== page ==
In January 1995, Captain Girard was selected to attend Duke University to earn a Master’s Degree in Artificial Intelligence, completed in the spring of 1996. He was assigned to the Military Intelligence Center and School, Fort Huachuca, Arizona to establish an Artificial Intelligence Center there. He developed a program to immerse military intelligence interrogators in a virtual world using AI technologies to reduce the needs for instructor roll-playing. FBI and law enforcement agencies also employed the system to train their interrogator specialists. Upon completion of this project, Major Girard assumed control of the School’s Automation Branch. During 2 years in the Intelligence Center, Major Girard completely upgraded the school’s data network from an old proprietary system to modern Internet Protocol-based equipment and software.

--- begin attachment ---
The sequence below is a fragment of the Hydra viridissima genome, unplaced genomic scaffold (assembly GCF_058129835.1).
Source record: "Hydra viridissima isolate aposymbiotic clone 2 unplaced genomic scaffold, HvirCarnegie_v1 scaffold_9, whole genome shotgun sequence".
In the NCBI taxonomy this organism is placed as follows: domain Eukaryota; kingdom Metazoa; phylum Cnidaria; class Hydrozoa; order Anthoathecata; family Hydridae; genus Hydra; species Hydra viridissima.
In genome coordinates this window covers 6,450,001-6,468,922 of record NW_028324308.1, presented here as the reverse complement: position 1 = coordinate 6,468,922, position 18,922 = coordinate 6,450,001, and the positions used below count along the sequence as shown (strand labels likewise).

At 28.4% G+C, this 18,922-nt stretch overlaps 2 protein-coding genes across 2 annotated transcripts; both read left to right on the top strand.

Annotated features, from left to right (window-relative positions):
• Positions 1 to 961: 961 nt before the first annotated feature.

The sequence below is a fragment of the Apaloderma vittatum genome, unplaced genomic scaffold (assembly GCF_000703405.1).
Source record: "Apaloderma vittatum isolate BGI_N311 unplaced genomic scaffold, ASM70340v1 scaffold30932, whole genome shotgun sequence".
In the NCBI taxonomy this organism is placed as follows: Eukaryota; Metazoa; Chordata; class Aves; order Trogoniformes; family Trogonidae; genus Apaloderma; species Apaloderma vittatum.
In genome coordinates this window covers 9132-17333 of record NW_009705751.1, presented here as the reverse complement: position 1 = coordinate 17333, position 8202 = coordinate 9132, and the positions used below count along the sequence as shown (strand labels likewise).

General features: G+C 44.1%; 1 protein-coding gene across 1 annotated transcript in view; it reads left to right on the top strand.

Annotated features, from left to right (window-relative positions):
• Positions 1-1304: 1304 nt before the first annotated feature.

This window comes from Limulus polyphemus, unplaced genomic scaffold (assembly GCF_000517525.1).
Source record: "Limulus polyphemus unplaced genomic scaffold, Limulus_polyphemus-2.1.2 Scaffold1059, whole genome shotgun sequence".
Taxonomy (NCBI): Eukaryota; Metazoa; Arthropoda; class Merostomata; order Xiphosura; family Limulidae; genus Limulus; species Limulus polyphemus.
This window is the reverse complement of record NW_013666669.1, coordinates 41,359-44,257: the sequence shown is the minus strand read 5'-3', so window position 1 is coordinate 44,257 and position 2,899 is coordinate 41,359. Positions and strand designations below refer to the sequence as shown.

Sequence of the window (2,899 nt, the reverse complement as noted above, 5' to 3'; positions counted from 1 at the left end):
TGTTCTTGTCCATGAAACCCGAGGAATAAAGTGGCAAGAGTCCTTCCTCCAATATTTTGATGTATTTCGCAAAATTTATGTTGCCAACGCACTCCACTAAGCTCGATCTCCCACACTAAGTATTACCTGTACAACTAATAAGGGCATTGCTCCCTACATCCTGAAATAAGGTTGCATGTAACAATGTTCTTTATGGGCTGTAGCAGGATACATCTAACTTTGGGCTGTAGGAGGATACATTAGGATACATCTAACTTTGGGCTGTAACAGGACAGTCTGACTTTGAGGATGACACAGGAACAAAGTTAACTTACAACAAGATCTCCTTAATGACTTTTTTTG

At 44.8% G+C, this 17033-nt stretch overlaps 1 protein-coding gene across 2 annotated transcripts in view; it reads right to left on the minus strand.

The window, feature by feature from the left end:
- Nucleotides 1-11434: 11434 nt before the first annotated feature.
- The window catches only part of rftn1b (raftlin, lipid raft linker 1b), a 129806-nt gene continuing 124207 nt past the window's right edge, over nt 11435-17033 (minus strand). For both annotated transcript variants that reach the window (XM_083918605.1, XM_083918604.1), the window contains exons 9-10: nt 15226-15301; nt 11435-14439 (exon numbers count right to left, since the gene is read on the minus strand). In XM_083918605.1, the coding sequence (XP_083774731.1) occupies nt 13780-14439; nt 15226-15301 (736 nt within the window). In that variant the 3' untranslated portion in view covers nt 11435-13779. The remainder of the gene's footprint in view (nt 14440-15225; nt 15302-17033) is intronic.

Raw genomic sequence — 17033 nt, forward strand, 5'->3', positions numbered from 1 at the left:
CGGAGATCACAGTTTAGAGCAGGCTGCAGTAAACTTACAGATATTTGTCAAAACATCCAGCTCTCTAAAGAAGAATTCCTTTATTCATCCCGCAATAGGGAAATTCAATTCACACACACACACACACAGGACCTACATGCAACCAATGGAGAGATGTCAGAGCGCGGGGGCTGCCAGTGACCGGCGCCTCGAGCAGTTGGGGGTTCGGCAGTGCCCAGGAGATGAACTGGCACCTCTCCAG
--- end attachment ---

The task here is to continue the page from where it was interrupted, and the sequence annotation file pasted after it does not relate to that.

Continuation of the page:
After two years away from troops, Major Girard volunteered to join the 10th Mountain Division (Light Infantry). He was once again sent “downrange”, where the action was. Assigned as the Brigade S6 for the 1st Brigade (Warriors) of the 10th Mountain Division. Major Girard arrived in June and four months later deployed to the Joint Readiness Training Center (JRTC). Here, Major Girard implemented a data transfer system of his own design to push data capabilities to the Light Infantry Battalion level. The novel approach to OPORD dissemination was highlited by the JRTC observer/controllers. Upon redeployment to Fort Drum, Major Girard installed data networking capabilities throughout the brigade area in garrison, standing up one of the Army’s first network management domains. In May 1999, Major Girard was reassigned to the 10th Signal Battalion as its Executive Officer. One month later, he became the Battalion Command of the 10th Signal Battalion (Provisional). Major Girard commanded 328 soldiers, including HHC, three line companies, battalion and divisional staff elements. During his ten month command, Major Girard’s signal battalion supported tow Brigade exercises including deploying nearly all assets. Major Girard was also the 10th Mountain Division’s lead architect for the planning of the Joint Contingency Force Advanced Warfighting Experiment to digitize a light division and the retrofit of the Battalion’s MSE equipment with the new High Speed Tactical Data Network (THSDN) equipment. Major Girard stayed two more years with the 10th Mountain as the Division Automation Officer. During this time, he expanded the data networking capabilities of the division by transitioning to the new Active Directory structure and populating the divisional command posts with their own routers and switches. During this time, Major Girard first employed the new Voice of Internet Protocol (VoIP) technology by employing VoIP in tactical situations and integrating it with MSE voice networks. In November 2001, Major Girard deployed to Afghanistan with the 10th Mountain Division as the Automation Officer. He subsequently became the Coalition-Joint C6 Automation Officer for CJTF Mountain and was responsible for the design, installation, and maintenance of four data networks supporting (then) MG Hagenbeck as he commanded the fight during Operation Anaconda.